At 13 weeks, the fetus is roughly the size of a lime.
A fetal heartbeat does not develop at a fixed point
The six week distinction is an estimate; a heartbeat can be detected anywhere between one and eight weeks.
Fetal viability occurs between 26-28 weeks
Fetuses do not feel pain until late in the third trimester (week 27-end of pregnancy)
Pain is an emotional and psychological experience that requires conscious recognition of harmful stimuli. Evidence has shown that the neural circuitry necessary to distinguish touch from painful touch does not develop until well into the third trimester.
The terms “late term abortion” and “partial birth abortion” are not medical terms
The terms “late term abortion” and “partial birth abortion” were coined by the National Right to Life Committee (NRLC) to politicize the dilation and extraction (D&X) procedure, used in 0.2 percent of abortions, largely prior to the point of fetal viability.
D&X, developed by Ohio abortion provider Martin Haskell, involves pulling the fetus bottom first with the head still inside the birth canal, and puncturing and compressing the head so that it can be pulled through the birth canal without damaging the woman’s cervix and endangering her future ability to have children.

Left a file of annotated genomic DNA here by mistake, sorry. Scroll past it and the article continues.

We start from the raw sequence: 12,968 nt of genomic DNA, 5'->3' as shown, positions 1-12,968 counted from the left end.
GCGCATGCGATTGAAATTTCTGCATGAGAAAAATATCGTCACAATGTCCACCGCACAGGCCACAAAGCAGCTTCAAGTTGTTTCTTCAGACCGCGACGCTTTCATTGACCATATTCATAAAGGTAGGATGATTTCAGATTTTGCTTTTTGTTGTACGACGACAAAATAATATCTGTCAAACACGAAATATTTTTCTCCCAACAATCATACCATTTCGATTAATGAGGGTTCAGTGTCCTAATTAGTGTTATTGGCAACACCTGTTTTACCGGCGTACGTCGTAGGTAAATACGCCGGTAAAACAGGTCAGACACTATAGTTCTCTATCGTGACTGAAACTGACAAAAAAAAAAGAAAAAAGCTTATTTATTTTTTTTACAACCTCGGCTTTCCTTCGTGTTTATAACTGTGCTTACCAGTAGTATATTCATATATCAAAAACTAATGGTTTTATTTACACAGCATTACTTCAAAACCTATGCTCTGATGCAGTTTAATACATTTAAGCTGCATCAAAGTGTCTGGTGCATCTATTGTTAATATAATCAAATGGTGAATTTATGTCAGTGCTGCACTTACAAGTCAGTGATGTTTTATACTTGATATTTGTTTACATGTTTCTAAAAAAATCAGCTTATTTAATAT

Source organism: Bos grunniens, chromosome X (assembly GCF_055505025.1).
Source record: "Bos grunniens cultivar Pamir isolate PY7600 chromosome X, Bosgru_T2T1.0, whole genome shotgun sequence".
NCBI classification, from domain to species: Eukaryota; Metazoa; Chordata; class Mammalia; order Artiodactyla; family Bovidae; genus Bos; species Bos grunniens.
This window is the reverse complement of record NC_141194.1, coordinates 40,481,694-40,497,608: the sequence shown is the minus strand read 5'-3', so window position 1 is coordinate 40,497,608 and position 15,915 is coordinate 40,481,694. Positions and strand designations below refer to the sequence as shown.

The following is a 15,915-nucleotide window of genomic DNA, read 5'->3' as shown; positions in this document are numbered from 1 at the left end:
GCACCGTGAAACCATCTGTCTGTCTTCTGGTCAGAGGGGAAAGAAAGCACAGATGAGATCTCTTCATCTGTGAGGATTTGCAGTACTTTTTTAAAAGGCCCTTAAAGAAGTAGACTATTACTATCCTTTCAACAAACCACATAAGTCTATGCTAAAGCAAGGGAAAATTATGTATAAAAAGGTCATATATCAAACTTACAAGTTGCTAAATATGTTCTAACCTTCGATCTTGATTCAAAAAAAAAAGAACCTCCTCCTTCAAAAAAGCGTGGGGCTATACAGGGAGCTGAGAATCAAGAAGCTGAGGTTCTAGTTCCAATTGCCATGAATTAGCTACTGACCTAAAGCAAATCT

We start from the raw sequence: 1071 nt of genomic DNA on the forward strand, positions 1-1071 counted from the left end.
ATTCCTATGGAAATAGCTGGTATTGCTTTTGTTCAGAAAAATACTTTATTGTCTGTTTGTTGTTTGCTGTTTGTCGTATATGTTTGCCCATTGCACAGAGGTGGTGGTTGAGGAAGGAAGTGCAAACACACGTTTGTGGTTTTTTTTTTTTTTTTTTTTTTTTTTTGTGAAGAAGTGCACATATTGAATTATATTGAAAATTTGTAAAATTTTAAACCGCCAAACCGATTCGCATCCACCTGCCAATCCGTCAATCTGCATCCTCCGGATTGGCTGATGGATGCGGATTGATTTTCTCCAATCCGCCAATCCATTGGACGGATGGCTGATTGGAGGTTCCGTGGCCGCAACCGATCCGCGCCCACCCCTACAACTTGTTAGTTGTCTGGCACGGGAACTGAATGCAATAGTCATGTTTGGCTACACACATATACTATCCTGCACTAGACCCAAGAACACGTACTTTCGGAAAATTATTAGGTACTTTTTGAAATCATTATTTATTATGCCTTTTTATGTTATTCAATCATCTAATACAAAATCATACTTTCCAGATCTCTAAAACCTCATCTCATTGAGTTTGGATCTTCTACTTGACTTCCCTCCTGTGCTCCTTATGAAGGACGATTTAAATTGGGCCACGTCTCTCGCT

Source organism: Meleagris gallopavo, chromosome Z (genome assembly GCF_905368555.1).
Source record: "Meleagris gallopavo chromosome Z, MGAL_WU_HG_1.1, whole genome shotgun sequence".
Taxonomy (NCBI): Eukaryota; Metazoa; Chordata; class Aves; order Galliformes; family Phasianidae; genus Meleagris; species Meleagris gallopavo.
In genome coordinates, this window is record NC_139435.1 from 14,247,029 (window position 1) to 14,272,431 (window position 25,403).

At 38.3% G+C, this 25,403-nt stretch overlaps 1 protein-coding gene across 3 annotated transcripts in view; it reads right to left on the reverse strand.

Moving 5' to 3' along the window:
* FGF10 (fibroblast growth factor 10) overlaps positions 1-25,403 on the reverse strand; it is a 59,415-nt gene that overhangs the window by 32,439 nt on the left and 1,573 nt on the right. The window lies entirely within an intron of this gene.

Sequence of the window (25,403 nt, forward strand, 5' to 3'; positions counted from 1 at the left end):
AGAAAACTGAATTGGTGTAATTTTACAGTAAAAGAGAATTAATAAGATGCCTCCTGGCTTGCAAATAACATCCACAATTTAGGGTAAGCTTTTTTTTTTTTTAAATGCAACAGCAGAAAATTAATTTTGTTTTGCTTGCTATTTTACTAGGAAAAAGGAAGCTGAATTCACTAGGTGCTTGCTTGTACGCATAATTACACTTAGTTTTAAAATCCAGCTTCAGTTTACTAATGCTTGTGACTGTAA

The circumstances surrounding the use of D&X, and surrounding abortions sought after 20 weeks, are so varied and rare that the statistics for them are not available.
“I think the reason that people are having trouble getting their heads around this, and even the reason I have trouble explaining it, is because when you get to that point, the scenario is so unimaginably horrific for the patient that we can’t even imagine,” says Dr. Z. “Those are cases that developed really horrible anomalies, or have grave health implications for the woman, and so we have a hard time talking about hypotheticals because the actual cases are so complex, you can’t make them up.
Federal dollars (and in Ohio, state dollars) do not fund abortions
Like any healthcare provider, Planned Parenthood receives federal funding via Medicaid reimbursements. A patient can obtain a Pap smear, STI test or birth control from the clinic, Planned Parenthood then submits a claim to Medicaid for the care provided, and Medicaid reimburses Planned Parenthood. State Medicaid sends the bill to the federal government, which reimburses the state for part of the costs.
Abortions are not covered by Medicaid and are not required to be covered by private insurances. Patients pay for abortions out of pocket.
Mental and emotional impacts of abortion are unique to each patient
Women and people who seek an abortion are at no higher risk of PTSD than those who go through with their pregnancy.
As Dr. Z puts it, “for some patients, it is a really difficult and complicated decision. For some patients, it’s an easy decision, but it’s still really sad. And for some patients, it’s just a very straightforward decision.”
*Dr. Z, like many abortion providers, faces verbal attacks from clinic protesters as she enters and leaves her place of work. Unlike her colleagues, Dr. Z has never been harassed at home, though protesters have threatened to follow her home.
“I’ve learned things that you’re supposed to do to make sure you’re not followed home, and the kind of maneuvers to do to see if you are being followed home. I know where the police stations are between work and home, so I could go somewhere safe if I needed to,” she says. “It’s kind of like a constant thing in the back of my mind.”